Wiltinglillies · 19/11/2019 08:45

wilting lots of us have said YABU but sounds like you're going ahead with the idea anyway!

Actually, I have taken note of all of the comments and am not going to approach the idea with extended family based on views of numerous posters. It's been very useful. The gifts I've listed are for immediate family. Other suggestions of food and cinema tickets etc have also been very useful.

OP posts:
PineappleDanish · 19/11/2019 08:54

I'm a charity shop volunteer and I have had LOADS of great things for presents from our shop. Only yesterday I was pricing up yankee candle jars, brand new, just obviously not to someone's taste. Why wouldn't you get them from us rather than getting "brand new" somewhere else? We have loads of barely worn party wear for children and adults, quirky homewares which you aren't going to get elsewhere, vintage jewellery, pretty silk scarves, bags... loads of stuff which would make lovely presents.

Second hand is not by nature "tat". I'd argue that new from Poundland and the likes is far more like tat.

I have my eye on a rather lovely 1970s German vase in the shop at the mo, it's about 2 feet tall and all oranges, reds and brown. I would be delighted if someone bought me something like that for Christmas.

I am also a big fan of asking for tickets, experiences or something similar for the kids.

CravingCheese · 19/11/2019 09:13

Brilliant idea. I see absolutely nothing wrong with it.

My DH bought me a lovely vintage clutch last Christmas. (I am very certain that he was not the one that actually chose the gift... But I received a lovely clutch. => no reason to complain.)

shinynewapple · 19/11/2019 10:38

I think you are doing the right thing OP. I wouldn't feel comfortable buying second hand for others in case they weren't happy with the idea but absolutely agree with getting people 'useful' presents or gift cards.

I would say avoid buying anybody anything from places that specialise in gifts e.g 'Not on the High Street ', don't buy personalised items and don't buy or ornaments or pictures as these things very much personal preference.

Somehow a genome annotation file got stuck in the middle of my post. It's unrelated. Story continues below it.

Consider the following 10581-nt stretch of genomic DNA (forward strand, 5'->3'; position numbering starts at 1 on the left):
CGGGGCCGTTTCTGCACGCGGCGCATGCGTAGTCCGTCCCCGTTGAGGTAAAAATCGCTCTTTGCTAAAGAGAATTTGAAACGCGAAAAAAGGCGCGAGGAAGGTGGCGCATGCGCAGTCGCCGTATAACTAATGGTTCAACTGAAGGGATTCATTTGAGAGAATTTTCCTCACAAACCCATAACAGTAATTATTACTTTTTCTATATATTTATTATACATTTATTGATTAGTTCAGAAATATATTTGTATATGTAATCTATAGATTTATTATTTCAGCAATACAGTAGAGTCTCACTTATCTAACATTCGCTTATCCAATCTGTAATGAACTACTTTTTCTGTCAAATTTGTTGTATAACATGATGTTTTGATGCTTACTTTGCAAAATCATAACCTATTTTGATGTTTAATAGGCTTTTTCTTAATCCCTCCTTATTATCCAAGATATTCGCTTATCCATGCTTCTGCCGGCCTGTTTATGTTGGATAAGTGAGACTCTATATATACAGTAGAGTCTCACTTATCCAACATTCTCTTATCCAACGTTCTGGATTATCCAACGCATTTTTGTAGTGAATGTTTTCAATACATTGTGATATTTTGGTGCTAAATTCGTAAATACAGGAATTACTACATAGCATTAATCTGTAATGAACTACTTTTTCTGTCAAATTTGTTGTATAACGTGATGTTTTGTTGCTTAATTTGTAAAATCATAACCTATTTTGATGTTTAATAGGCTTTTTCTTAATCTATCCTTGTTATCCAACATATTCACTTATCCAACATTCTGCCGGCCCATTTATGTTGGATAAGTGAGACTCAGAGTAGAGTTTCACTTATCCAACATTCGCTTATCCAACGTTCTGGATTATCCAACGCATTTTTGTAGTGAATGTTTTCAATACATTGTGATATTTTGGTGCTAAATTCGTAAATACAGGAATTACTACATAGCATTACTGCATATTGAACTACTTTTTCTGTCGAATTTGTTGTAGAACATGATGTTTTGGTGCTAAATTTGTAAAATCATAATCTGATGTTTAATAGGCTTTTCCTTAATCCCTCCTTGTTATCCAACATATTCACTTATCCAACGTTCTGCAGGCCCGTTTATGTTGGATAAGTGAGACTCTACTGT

DH has always been an EBay shopper and I think a lot of the things he's purchased for himself, me and DS have been second hand but you wouldn't really know it . I think my resolution for next year is going to be to get more of my own clothing second hand.

ActualHornist · 20/11/2019 13:32

@PineappleDanish Lucky you - the last time I went into one of our local shops it was all well-worn Primarni for more than it cost brand new Smile

Your vase and candles - lovely idea, but I don’t want that. I’d have nowhere to put a large vase and I don’t like candles.

5BloodyMonsters · 09/12/2019 08:36

I'm a mother of 5 and after moving in the summer we have struggled to get back on our feet so alot of our gifts are second hand. Do I mind? Nope.. Will my children mind? Nope. Iv been able to get the things they want at a fraction of the price with out all the wastage. Xx

ForalltheSaints · 09/12/2019 08:44

If that is what you all do and it is planned and known in advance, seems OK to me.

AllergicToAMop · 09/12/2019 08:56

I think it's a great plan for next year. Certainly not this year. Most people have Christmas already sorted, don't they?

AllergicToAMop · 09/12/2019 08:57

Ugh. I've just seen the original dateBlush